Selected papers from the Editorial Board| Volume 91, P20-27, April 2023

Impact of Statins on Survival and Limb Salvage in Patients Undergoing Peripheral Endovascular Intervention for Chronic Limb-Threatening Ischemia

Published:December 08, 2022DOI:


      • Statins are associated with improved overall survival in chronic limb-threatening ischemia.
      • Statins are associated with improved limb salvage (LS) in patients with end-stage renal disease.
      • An impact on LS and amputation-free survival outcomes by statins could not be shown.


      Statin therapy is recommended in all patients with peripheral arterial disease (PAD). Its impact on reduction in mortality has been well-documented, yet effect on limb-specific outcomes has been less conclusive. Differences among PAD subgroups or variability of statin use may contribute to the inconsistent findings. We evaluated statin use in patients who underwent peripheral endovascular intervention (PVI) for chronic limb-threatening ischemia (CLTI) and its impact on overall survival (OS), amputation-free survival (AFS) and limb salvage (LS).


      The national Vascular Quality Initiative was queried for the index PVI for CLTI during the period 2010–2016; follow-up (FU) through 2020. Demographics, comorbidities, operative details, and FU status were recorded. Patients were categorized as E-Statin: statin use pre-PVI through discharge (D/C) and FU or N-Statin: No statins pre-PVI, at D/C or any time during FU. The propensity score matched model (PSM) was constructed. Groups were compared using chi-square, Kaplan–Meier survival and Cox regression analysis.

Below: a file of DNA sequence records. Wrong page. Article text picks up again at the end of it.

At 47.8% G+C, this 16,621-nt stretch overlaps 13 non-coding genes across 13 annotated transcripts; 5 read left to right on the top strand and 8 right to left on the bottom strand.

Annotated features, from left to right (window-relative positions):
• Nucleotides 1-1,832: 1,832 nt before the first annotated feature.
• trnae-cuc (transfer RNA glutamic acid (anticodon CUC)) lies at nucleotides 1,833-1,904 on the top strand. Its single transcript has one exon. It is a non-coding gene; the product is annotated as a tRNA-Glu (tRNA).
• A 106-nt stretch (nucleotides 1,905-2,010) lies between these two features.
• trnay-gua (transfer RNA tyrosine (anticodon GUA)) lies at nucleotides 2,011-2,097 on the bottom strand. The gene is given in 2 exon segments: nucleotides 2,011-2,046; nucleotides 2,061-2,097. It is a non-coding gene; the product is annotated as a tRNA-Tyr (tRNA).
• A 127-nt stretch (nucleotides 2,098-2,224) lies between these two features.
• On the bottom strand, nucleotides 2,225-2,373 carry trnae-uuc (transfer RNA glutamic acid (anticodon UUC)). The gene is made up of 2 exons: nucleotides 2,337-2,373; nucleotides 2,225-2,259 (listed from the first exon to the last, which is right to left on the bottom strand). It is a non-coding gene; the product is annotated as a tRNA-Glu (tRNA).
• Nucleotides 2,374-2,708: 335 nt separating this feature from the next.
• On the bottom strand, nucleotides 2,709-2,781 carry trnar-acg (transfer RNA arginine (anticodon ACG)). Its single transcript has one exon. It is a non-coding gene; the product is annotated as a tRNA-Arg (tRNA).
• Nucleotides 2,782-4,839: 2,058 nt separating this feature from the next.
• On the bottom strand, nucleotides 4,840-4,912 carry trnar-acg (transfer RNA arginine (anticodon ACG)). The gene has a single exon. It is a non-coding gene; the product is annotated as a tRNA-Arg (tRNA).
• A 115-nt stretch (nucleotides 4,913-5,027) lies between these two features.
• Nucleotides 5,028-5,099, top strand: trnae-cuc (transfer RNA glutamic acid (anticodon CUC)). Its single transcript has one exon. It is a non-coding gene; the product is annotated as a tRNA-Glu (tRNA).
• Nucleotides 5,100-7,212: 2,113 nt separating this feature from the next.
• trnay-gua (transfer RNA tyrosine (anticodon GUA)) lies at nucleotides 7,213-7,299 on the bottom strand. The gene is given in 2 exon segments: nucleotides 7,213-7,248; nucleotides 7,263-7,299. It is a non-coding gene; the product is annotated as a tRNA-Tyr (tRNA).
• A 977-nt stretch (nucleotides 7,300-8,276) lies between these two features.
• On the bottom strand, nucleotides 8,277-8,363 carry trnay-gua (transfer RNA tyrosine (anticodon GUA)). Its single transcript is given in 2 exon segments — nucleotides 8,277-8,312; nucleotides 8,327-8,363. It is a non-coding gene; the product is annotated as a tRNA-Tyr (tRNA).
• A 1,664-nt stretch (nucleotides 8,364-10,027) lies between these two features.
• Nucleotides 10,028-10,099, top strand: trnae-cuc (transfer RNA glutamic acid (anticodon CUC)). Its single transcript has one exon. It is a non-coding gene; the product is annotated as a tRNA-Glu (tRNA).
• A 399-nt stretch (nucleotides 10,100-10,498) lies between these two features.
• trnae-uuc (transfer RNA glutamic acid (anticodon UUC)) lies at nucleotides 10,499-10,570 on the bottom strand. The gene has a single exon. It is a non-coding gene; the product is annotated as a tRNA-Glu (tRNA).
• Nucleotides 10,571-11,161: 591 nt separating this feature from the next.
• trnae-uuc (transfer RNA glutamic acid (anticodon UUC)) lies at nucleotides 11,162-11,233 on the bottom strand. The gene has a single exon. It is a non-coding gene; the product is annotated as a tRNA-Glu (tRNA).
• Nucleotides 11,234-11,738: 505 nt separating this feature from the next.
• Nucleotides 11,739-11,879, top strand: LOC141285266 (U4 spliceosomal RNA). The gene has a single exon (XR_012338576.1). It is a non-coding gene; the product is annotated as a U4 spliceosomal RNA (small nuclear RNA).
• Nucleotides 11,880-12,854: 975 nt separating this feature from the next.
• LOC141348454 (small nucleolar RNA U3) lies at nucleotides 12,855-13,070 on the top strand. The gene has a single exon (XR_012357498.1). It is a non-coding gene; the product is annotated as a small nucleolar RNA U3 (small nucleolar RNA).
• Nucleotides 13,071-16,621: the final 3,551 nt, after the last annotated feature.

There were 9,089 index PVI in 8,402 patients; E-Statin: 7149 index PVI in 6,591 patients; and N-Statin: 1940 index PVI in 1811 patients. The mean age was 69 ± 12 years and 58% were male. Statin use was associated with improved 3-year OS–E Statin: 92.9% ± 0.9 versus N Statin: 91.1% ± 2.2%; P = 0.003; hazard ratio (HR): Exp (B) (95% confidence interval): 0.66 (0.44–0.99); P = 0.047 and remained significant following PSM: E Statin: 95.1% ± 0.2% versus 90.8% ± 0.3%; P = 0.02; HR: 0.50 (0.27–0.92); P = 0.025. No significant differences in 3-year LS or AFS were noted between the prematched groups; LS: E Statin: 83.7% ± 0.8 versus N Statin: 84.0% ± 1.7%; P = 0.89; HR: 1.09 (0.88–1.35); P = 0.44; AFS–E Statin: 77.2% ± 1.1% versus 76.1% ± 2.5%; P = 0.17; HR: 0.97 (0.79–1.18); P = 0.74. or following PSM: AFS: 80.2% ± 2.8% vs. 74.7% ± 3.9%; P = 0.53, HR: 0.92 (0.72–1.19); P = 0.54; LS 85.3% ± 1.9% vs. 83.5% ± 2.6%; P = 0.51, HR: 1.08 (0.83–1.4); P = 0.57. Statins significantly improved LS among those with renal failure: 67.8% ± 2.6% vs. 59.7% ± 4.4%; P = 0.003; HR: 56 (0.40–0.79); P = 0.001.


      Statins are independently associated with improved OS in patients who undergo PVI for CLTI and should be considered for all barring intolerance. Statin use was associated with improved LS in patients with end-stage renal disease. Additional research is needed in this area, particularly, the impact of statin therapy in high-risk CLTI subgroups.
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